Memorandum of Conversation, by the Acting Secretary of State

Participants: Dr. Stephen S. Wise27
Dr. Nahum Goldman
Mr. [Herman] Schulman
Dr. Grynberg [Hayim Greenberg]
Acting Secretary, Mr. Grew

Dr. Stephen S. Wise, accompanied by three of his associates, came to see me this morning and we talked for approximately forty minutes. Rabbi Wise opened the conversation with the statement, “The doors of Palestine must be opened to the Jews”.28 He then explained in detail the present situation in which only six thousand certificates are still available for Jewish immigration into Palestine, and that at the rate of 1,500 a month the supply of certificates will be exhausted within the next few months. He painted in vivid colors the serious conditions in which the Jews in Europe, especially in Rumania, are living today and said that when these Jews learned of the mere trickle that would be allowed to enter Palestine, there was universal mourning among the Jews in Rumania. Dr. Wise is aware that the President has taken his memorandum29 on this subject to his forthcoming meeting with Churchill, who Dr. Wise characterized as being thoroughly sympathetic towards this whole problem. He said that he merely wished to establish contact with me so that I might fully understand the situation, but he asked for no action on my part.

I told Dr. Wise that I was already familiar with the problem which he had presented, and that in fact I knew a good deal about it. I said that he could assume my own complete sympathy with the plight of the Jews in Europe, and that few situations had distressed me more than the appalling conditions in Rumania and elsewhere, which he had presented.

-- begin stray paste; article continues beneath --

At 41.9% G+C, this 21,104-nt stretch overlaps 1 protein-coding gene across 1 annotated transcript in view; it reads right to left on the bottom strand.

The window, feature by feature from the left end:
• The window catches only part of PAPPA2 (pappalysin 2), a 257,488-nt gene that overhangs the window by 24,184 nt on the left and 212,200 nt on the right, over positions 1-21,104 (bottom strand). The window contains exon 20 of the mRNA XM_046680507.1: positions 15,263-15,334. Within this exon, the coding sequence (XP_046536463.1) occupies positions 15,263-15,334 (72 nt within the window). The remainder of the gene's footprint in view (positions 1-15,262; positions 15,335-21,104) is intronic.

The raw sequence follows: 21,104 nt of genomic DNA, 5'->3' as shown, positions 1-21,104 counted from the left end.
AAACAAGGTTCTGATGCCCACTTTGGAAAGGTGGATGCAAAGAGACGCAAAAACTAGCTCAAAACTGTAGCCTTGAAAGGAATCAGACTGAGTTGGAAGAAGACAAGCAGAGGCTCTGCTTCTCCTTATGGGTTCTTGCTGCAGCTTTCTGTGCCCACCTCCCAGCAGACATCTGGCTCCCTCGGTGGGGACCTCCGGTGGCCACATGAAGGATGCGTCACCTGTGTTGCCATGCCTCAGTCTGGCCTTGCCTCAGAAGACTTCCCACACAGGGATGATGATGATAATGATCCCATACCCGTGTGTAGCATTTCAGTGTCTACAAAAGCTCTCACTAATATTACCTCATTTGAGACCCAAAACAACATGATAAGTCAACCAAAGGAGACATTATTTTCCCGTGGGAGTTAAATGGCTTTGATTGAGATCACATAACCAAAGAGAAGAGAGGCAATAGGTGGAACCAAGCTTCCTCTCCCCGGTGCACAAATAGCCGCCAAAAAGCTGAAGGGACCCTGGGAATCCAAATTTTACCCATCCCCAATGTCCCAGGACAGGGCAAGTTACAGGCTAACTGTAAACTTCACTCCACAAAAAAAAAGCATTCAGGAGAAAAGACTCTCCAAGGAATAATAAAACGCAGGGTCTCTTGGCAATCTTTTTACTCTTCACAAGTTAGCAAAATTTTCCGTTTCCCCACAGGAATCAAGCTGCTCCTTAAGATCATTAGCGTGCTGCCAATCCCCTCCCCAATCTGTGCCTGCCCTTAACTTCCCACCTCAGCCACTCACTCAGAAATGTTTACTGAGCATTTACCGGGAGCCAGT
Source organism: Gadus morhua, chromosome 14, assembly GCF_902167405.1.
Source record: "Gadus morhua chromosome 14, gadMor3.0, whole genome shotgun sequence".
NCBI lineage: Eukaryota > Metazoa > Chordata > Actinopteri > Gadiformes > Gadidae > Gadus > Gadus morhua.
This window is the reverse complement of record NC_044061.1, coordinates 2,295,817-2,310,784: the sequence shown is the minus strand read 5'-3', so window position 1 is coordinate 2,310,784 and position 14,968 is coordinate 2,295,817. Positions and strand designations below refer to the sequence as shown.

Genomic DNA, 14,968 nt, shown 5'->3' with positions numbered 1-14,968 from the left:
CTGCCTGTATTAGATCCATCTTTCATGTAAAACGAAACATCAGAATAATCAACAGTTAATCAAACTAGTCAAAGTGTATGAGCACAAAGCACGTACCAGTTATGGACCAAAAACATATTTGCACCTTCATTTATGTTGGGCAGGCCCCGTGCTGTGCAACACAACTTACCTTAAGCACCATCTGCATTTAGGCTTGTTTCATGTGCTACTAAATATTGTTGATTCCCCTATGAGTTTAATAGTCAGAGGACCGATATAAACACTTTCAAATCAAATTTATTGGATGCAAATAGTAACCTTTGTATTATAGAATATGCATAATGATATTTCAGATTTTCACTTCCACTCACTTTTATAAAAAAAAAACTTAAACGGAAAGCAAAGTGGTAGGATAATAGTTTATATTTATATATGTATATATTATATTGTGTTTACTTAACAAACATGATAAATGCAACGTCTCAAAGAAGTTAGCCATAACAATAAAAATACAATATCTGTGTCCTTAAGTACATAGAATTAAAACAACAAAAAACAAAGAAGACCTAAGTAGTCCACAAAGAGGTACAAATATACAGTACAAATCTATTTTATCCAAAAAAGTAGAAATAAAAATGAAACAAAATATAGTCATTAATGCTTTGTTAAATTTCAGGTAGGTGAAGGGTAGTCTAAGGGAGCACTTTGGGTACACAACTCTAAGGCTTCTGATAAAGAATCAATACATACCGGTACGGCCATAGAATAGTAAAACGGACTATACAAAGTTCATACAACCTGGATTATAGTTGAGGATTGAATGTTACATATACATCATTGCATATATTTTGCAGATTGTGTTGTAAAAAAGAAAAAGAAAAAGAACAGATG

Each of the other gentlemen talked on one phase or another of the problem.

The subject then turned to the appointment of Wallace Murray30 as Ambassador to Iran and the hope was expressed that in filling his position in the State Department or in filling possibly new positions someone might be considered who understood the whole broad [Page 689]problem of the Jews and of Palestine, the implication being that the Near Eastern office naturally deals with many countries and many different problems, but that it would be helpful to have an officer in the Department who might specialize exclusively on Jewish interests abroad. I immediately replied that since coming to my present desk I had been deeply impressed by the thorough grasp of the Jewish and the Palestine problem by officers now in the Department, and that I had been convinced by the information and statistics furnished me that these officers understood the subject in a thoroughly expert way. I said, however, that the suggestion of Dr. Wise and his associates would be given full consideration.

Joseph C. Grew

[For memorandum of conversation between President Roosevelt and King Ibn Saud, February 14, 1945, aboard the U.S.S. Quincy, on Great Bitter Lake, Egypt, see page 1.]

  1. Chairman of the American Zionist Emergency Council. The other participants were Zionist leaders.
  2. A memorandum, not printed, by Mr. Philip W. Ireland, Special Assistant to the Director of the Office of Near Eastern and African Affairs, dated February 10, 1945, reported statements made at the First Annual Conference of the American Council for Judaism, held January 13 and 14, 1945, at Philadelphia, strongly dissenting from the Zionist point of view (867N.01/2–1045).
  3. Not found in Department files.
  4. Director of the Office of Near Eastern and African Affairs.